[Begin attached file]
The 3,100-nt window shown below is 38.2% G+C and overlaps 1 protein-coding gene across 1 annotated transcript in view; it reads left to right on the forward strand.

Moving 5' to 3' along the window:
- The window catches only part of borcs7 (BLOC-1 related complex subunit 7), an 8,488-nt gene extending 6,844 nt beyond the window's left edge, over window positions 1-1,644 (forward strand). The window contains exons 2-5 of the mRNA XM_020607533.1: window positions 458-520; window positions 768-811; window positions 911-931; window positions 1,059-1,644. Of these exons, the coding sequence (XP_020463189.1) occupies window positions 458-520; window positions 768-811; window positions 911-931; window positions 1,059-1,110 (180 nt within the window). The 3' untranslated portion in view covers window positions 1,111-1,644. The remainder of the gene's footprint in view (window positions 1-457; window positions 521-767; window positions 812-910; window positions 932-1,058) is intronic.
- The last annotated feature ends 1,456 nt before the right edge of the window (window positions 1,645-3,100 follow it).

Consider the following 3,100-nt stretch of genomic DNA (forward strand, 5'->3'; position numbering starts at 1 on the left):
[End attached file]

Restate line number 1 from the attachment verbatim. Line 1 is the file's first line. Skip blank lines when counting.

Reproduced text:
The 3,100-nt window shown below is 38.2% G+C and overlaps 1 protein-coding gene across 1 annotated transcript in view; it reads left to right on the forward strand.